Monday, October 31, 2011

A kick in the head

Migraines have attacked my poor head each Sunday for several weeks now. Some of them have been so severe that the usual medicine and sleep course of action isn't enough and they remain in the morning.

Like today's.

Besides the pretty uncomfortable symptoms themselves, these migraines are terribly inconvenient as life grinds to a halt in my little flat. Other people don't understand--and rightfully so--why I can't fulfill certain obligations during the weekend or even attend church. How frustrating for them and for me.

While I take more note of triggers, food or activities that prompt these headaches, I would really appreciate prayer. Because I become isolated from fellowship and teaching on Sundays, I'm sure there are spiritual repercussions as well as physical.


P.S. Sorry to those of you who, excitedly, thought I was going to blog about love. I was referring to the pain in my head quite literally. :)

Sunday, October 23, 2011

That Slaves We Shall No Longer Be

October 23rd is a Hungarian National holiday commemorating the 1956 Revolution. I'm reminded again of the struggle for freedom, autonomy, and hope that lasted through a thousand years of oppressive regimes. A new struggle for real hope persists even today.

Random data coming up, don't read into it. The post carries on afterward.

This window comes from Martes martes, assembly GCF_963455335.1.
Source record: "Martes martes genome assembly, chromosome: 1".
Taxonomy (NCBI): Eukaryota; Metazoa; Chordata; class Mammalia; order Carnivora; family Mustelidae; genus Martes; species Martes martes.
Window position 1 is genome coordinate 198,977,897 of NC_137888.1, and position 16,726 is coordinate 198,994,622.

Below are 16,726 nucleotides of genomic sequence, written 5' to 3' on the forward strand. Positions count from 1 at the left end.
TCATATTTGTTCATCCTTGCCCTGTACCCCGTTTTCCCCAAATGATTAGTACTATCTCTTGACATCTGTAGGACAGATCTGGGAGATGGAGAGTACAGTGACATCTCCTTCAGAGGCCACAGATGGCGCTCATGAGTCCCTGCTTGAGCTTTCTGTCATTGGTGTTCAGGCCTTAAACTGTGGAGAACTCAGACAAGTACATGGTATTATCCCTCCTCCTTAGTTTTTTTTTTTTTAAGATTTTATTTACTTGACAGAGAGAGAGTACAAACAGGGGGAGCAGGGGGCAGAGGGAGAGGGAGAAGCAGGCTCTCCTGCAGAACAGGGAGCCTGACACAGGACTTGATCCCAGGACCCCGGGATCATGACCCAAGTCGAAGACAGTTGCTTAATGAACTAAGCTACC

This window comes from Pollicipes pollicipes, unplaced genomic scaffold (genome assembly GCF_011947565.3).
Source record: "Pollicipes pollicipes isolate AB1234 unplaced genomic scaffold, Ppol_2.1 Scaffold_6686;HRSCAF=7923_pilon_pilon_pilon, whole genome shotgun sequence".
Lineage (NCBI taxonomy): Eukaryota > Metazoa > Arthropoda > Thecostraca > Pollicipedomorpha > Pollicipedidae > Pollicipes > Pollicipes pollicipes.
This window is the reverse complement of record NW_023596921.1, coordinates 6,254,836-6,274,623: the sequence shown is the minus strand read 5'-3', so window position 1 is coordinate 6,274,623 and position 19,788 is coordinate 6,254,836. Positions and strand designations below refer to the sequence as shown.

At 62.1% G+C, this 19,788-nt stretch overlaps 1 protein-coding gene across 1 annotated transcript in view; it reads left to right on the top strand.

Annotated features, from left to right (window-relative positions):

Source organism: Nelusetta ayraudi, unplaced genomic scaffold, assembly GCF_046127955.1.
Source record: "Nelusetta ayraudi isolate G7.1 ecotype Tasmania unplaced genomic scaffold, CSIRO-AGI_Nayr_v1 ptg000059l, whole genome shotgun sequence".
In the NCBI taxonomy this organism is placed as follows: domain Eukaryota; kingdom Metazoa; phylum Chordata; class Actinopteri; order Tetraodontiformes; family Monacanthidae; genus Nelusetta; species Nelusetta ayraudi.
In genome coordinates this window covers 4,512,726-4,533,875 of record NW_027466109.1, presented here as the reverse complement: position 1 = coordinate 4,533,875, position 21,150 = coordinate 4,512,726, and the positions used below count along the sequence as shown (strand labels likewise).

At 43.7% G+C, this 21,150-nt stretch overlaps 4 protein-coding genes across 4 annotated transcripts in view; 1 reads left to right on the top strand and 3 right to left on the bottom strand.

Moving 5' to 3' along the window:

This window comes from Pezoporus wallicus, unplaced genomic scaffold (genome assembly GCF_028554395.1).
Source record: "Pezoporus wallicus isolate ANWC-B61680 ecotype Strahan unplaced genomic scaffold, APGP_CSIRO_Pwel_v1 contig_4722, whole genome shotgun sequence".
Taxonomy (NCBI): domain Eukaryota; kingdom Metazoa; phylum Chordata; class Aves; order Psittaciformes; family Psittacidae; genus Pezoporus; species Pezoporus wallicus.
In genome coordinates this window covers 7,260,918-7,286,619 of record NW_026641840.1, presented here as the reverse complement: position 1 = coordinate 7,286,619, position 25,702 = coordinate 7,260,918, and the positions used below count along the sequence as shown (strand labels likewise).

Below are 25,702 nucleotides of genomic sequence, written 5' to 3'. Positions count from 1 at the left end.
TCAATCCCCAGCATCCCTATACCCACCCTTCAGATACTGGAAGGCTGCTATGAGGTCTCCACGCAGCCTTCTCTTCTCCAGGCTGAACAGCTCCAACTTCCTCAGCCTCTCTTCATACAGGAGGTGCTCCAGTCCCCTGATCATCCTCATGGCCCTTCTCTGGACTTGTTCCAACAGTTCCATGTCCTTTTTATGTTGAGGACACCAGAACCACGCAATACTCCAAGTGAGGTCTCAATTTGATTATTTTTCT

Here is a look back at the 1956 Revolution through the eyes of Time Magazine in January, 1957:


I'm humbled every time I consider the fortitude of my dear friends here. Let's continue to pray for those in power and for nations that are seeking peace and freedom today and for eternity: Hungary, Tunisia, and so many more.

In my anguish I cried to the Lord,
and he answered by setting me free.
Psalm 118:5

Monday, October 17, 2011

Amazing Surprise

After a truly wonderful and a bit stressful high school retreat, I walked into my classroom last Saturday to discover this:
My classroom now contains a projector and screen! I'm so thankful for the supporters of our school and the administrators who carefully dole out the resources. I know this classroom has been on the list for a projector since I've tried to incorporate more and more technology into my classes, but I had no idea that I would actually get one. Wow. 

God has provided for a need for which I didn't think it was important enough to ask. What a delightful surprise. 

Sunday, October 16, 2011

It takes a village.